On its appeal hearing, the NSW Court of Appeal further held that ASIC had an obligation to adhere to the duty of fairness similar to that of a Crown Prosecutor (Le Mire, 2014 p.445). Nonetheless, the sitting judges established that the employer had breached the duty of fairness by not calling JHIL's lawyer as a witness yet he had attended the meeting, alleged to have erroneously passed the ASX announcement and even prepared the board minutes. In light of this assertion, the NSW Appeal Court held that not inviting JHIL's lawyer diminished the cogency of ASIC's evidence in general. ASIC then decided to appeal the Supreme Court verdict to the High Court.
High Court Decision and Reasons for the Decision
The hearing at the high court resulted from ASIC's appeal of the determination by the Supreme Court. The Appeal Court had faulted the appellant for not providing its evidence beyond a reasonable doubt and failing to bring the person who drafted the minutes to the proceedings that collectively amounted to the diminished cogency of ASICs evidence.
On its part, the high court overturned the Appeals Court decision that ASIC could not satisfy the burden of proof that the ASX announcement was tabled and approved at a board meeting sitting in February. The court in overturning this position of the appeal court stated that board minutes are an adequate formal source of evidence of truths on the matters discussed during any meeting (Paolini, 2014 p.152). It asserted that the minutes showed that a draft ASX announcement had been tabled and approved during the alleged board meeting. Therefore, the high court thwarted the submissions of the accused that the minutes espoused by the accuser could not be relied upon because they had been prepared before the February 15th meeting hence contained some levels of inaccuracy.
Reasonably, it was defeatist for the defendants to advance the notion that nobody in a board meeting sitting in April, which endorsed the February minutes that contained the controversial February passage of the ASX announcement noticed that it included a resolution, which to their knowledge had not been passed. The court on its part further alluded that if this were the case, then it would be a glaring blunder to record a critical board meeting resolution, which never happened (Paolini, 2014 p.82). As a watchdog for the corporate interests, section 180(1) of the Corporations Act 2001 confers on the directors a responsibility to inform themselves about the subject matter a decision to the extent, they reasonably believe as appropriate (Gifford, 2009 p.82).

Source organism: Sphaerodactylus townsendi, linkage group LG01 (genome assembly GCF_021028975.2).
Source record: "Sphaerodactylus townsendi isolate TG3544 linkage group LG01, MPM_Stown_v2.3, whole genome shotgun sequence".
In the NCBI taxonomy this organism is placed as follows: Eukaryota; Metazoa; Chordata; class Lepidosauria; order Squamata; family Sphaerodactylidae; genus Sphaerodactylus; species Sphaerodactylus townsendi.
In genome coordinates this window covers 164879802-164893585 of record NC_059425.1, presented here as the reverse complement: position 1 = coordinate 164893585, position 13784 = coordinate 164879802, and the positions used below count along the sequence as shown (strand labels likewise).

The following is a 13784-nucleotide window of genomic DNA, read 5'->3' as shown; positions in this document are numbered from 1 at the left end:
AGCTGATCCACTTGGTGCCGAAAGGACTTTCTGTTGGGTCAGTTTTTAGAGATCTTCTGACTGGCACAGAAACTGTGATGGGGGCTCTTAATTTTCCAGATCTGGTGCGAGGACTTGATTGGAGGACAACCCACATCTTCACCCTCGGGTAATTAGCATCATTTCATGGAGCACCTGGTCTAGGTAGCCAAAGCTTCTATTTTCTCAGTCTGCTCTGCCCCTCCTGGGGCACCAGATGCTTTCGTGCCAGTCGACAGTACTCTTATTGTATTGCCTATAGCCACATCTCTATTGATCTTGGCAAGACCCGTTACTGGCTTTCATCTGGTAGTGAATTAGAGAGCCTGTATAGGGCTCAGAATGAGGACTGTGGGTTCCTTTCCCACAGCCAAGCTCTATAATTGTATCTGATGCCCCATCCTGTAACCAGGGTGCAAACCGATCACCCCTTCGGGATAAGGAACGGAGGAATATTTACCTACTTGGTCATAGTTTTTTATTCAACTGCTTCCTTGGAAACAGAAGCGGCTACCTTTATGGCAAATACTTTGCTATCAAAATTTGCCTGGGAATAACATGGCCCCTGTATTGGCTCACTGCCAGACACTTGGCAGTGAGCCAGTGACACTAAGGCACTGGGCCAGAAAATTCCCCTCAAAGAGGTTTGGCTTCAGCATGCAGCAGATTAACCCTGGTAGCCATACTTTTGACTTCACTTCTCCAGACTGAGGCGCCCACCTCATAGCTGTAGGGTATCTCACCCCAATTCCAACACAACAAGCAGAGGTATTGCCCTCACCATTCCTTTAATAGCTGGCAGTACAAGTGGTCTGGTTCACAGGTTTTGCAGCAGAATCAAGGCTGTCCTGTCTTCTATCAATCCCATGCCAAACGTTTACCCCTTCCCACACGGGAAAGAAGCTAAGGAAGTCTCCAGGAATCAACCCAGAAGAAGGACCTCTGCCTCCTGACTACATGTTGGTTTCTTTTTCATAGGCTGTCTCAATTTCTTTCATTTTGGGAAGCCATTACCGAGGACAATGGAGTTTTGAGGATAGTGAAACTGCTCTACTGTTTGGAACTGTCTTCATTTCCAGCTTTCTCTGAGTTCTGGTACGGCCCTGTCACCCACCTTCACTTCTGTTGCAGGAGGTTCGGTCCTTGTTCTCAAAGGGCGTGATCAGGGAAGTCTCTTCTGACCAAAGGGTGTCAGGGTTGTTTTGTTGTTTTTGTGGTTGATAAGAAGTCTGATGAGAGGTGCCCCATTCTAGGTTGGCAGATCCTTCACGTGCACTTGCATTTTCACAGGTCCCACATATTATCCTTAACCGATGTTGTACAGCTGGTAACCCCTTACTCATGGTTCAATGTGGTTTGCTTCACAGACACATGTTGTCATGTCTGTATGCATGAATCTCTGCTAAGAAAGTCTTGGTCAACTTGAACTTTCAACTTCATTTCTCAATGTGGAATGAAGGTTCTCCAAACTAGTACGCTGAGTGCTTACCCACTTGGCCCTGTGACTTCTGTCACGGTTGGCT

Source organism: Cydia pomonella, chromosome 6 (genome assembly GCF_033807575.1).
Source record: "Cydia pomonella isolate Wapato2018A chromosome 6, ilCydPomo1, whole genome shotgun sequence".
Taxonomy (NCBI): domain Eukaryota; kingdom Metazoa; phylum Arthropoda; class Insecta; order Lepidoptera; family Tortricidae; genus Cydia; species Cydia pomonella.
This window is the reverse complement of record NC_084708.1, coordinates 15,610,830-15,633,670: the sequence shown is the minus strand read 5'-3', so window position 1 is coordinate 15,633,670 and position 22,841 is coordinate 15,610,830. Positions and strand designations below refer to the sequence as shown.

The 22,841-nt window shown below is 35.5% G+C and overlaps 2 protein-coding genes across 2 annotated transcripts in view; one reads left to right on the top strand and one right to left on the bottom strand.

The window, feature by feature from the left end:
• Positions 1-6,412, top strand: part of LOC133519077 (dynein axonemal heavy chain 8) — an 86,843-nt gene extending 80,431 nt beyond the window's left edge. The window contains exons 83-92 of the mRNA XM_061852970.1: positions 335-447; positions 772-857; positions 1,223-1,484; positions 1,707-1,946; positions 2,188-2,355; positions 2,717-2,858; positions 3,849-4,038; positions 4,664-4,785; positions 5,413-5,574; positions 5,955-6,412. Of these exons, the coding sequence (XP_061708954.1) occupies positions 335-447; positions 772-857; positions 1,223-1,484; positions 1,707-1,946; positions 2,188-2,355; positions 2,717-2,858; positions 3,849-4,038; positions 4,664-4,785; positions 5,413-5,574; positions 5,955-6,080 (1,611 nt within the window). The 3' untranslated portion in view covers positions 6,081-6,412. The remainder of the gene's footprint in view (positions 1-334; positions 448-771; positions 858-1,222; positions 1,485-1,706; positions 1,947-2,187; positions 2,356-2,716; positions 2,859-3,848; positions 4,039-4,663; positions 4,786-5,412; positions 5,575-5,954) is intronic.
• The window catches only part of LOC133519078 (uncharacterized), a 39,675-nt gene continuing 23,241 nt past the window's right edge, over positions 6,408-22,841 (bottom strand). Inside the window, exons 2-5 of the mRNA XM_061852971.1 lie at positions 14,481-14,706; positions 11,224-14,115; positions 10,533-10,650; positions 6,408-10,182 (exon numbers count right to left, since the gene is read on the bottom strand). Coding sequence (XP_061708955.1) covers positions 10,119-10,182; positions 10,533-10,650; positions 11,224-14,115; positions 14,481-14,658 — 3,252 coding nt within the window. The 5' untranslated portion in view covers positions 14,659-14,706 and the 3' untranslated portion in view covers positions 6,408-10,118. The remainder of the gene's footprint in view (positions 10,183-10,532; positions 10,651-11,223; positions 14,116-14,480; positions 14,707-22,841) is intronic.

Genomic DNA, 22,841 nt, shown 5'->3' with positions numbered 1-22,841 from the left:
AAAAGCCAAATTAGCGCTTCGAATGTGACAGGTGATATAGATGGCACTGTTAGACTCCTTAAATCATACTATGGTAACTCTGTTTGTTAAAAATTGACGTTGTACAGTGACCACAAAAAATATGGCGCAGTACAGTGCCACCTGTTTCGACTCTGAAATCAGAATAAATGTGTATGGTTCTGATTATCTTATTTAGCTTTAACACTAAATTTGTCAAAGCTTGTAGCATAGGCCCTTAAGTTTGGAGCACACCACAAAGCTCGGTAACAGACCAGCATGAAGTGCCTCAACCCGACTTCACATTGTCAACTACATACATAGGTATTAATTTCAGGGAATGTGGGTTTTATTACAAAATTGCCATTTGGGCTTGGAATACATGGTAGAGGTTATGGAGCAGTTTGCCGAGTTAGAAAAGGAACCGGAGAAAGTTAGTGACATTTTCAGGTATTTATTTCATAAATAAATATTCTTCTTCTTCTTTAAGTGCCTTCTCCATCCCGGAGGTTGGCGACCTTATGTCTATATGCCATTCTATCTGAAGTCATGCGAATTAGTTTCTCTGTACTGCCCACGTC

The High Court also found compelling and incriminating evidence to the fact that the draft ASX announcement had been circulated at the February meeting where the estranged workers served as executives. Though it conceded to the Appeal courts view of the ASX announcement itself, the Appeal Court noted that some differences existed between the draft reports held as having been tabled at the board meeting in April. Nonetheless, it found that the subsequent amendments to the draft ASX announcement were well described as more textual than substantive hence were deemed as not substantial, and the misrepresentations made were the same.
The high court in its submission argued that the determination of whether the agreement that was later executed or the announcement later published was the same document that the board approved in its siting required just more than a direct comparison between the texts. It conceived that some errors could be corrected and in some instances, better (but different) wording can be integrated into the original text. The court further asserted that the fact that minor alterations were included would ordinarily imply that the individuals who made them lacked the express authority to do so hence within this context the draft ASX announcement had not been approved.
The High Court determined that the minutes of the 15 February board meeting provided convincing evidence for ASIC's case in which they alleged that the directors approved...